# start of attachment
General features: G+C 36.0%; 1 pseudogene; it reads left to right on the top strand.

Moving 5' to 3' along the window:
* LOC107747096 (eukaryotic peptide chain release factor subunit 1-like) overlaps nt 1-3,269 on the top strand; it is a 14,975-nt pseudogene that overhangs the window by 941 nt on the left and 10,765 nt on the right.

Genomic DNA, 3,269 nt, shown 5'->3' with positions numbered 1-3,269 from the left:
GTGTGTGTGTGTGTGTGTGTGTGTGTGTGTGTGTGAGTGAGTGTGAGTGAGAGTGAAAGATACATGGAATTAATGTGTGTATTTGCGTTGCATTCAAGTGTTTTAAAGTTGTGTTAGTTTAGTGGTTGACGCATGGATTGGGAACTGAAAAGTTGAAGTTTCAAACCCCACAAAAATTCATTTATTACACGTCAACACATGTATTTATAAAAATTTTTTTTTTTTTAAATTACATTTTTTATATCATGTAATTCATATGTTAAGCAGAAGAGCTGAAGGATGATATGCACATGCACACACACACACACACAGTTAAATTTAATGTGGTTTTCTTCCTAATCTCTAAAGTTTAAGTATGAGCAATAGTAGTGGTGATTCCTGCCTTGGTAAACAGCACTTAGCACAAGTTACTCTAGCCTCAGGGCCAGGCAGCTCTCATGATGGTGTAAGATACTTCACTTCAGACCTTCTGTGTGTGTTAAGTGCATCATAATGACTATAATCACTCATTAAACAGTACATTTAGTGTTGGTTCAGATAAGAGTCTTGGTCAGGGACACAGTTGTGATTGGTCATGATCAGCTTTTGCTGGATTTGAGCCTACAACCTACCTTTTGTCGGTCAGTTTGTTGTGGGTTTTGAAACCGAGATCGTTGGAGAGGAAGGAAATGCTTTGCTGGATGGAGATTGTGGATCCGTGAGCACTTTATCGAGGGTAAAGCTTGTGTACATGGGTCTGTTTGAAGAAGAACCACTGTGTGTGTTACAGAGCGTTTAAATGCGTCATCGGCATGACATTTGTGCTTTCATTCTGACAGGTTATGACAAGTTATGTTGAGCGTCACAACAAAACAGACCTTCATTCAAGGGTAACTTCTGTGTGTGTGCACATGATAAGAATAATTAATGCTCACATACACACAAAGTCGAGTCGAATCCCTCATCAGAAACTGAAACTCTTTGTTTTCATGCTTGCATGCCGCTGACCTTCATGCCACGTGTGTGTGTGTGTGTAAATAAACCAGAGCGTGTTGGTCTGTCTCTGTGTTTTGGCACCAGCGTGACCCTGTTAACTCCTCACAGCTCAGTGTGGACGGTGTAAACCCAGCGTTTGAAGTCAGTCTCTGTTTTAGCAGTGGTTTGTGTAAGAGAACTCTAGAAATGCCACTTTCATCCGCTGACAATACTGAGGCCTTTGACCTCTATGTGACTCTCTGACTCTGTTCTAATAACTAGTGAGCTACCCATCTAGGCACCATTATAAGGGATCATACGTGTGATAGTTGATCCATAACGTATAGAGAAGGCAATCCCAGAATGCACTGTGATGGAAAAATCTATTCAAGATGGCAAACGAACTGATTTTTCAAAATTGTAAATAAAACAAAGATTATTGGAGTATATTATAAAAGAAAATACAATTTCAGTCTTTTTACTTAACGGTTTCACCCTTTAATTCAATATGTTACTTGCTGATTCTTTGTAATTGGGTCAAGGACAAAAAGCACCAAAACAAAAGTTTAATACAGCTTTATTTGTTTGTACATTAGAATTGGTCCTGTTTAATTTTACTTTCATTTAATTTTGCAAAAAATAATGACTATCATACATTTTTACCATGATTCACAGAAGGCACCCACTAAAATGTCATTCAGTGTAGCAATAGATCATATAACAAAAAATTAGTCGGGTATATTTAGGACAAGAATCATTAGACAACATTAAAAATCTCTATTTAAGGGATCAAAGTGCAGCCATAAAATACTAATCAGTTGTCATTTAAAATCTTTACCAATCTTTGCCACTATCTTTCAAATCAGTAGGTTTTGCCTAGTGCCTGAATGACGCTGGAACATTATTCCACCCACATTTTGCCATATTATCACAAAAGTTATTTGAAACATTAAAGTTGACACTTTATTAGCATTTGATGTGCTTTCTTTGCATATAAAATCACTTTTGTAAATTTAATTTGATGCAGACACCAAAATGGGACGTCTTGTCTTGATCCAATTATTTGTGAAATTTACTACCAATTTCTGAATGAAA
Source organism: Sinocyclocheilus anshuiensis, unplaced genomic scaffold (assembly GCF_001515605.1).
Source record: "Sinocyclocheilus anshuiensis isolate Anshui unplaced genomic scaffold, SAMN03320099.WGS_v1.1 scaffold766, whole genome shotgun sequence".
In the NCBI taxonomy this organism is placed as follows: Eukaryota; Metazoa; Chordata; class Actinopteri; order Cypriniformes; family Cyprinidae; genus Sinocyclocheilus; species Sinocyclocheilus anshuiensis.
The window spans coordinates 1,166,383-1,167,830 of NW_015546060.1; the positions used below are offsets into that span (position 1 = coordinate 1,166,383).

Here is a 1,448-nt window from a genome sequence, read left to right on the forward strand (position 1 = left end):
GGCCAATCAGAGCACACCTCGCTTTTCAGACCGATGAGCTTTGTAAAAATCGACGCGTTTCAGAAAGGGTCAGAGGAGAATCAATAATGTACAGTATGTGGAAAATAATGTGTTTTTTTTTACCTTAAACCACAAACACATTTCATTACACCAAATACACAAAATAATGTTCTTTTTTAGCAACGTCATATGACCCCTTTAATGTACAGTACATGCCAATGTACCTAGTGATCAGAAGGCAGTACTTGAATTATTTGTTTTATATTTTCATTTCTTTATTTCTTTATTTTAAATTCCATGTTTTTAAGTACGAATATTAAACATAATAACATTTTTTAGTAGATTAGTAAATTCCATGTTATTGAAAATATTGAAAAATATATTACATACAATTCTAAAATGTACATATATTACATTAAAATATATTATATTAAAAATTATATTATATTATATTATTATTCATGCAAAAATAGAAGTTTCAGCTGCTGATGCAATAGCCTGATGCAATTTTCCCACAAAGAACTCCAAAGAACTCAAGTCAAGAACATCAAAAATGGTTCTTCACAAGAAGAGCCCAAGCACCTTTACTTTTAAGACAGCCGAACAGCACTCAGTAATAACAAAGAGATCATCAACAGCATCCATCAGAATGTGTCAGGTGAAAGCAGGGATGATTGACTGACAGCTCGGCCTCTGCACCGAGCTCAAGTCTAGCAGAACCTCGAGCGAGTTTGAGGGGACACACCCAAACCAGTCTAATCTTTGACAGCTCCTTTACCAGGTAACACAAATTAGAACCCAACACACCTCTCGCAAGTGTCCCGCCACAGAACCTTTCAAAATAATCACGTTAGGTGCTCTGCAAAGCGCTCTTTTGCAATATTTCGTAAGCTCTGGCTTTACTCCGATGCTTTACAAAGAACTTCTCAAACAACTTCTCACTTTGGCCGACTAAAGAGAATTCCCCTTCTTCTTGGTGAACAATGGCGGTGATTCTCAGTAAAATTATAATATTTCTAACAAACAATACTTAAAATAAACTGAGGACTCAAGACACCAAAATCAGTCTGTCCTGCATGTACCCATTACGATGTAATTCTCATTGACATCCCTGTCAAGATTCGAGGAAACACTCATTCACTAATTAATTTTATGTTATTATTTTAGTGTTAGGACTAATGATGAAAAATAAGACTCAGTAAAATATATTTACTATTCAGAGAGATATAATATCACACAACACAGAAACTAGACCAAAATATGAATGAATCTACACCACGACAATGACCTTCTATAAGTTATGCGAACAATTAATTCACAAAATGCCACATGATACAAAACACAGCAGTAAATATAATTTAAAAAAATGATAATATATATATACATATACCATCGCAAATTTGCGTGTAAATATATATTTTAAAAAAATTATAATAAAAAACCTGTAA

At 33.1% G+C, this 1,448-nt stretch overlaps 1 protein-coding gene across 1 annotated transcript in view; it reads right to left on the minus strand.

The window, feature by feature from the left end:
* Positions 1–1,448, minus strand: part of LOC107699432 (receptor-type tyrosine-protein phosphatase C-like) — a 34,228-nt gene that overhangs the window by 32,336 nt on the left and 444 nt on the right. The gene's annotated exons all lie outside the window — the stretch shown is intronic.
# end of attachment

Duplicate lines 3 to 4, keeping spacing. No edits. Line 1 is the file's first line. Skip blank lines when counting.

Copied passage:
* LOC107747096 (eukaryotic peptide chain release factor subunit 1-like) overlaps nt 1-3,269 on the top strand; it is a 14,975-nt pseudogene that overhangs the window by 941 nt on the left and 10,765 nt on the right.

Genomic DNA, 3,269 nt, shown 5'->3' with positions numbered 1-3,269 from the left: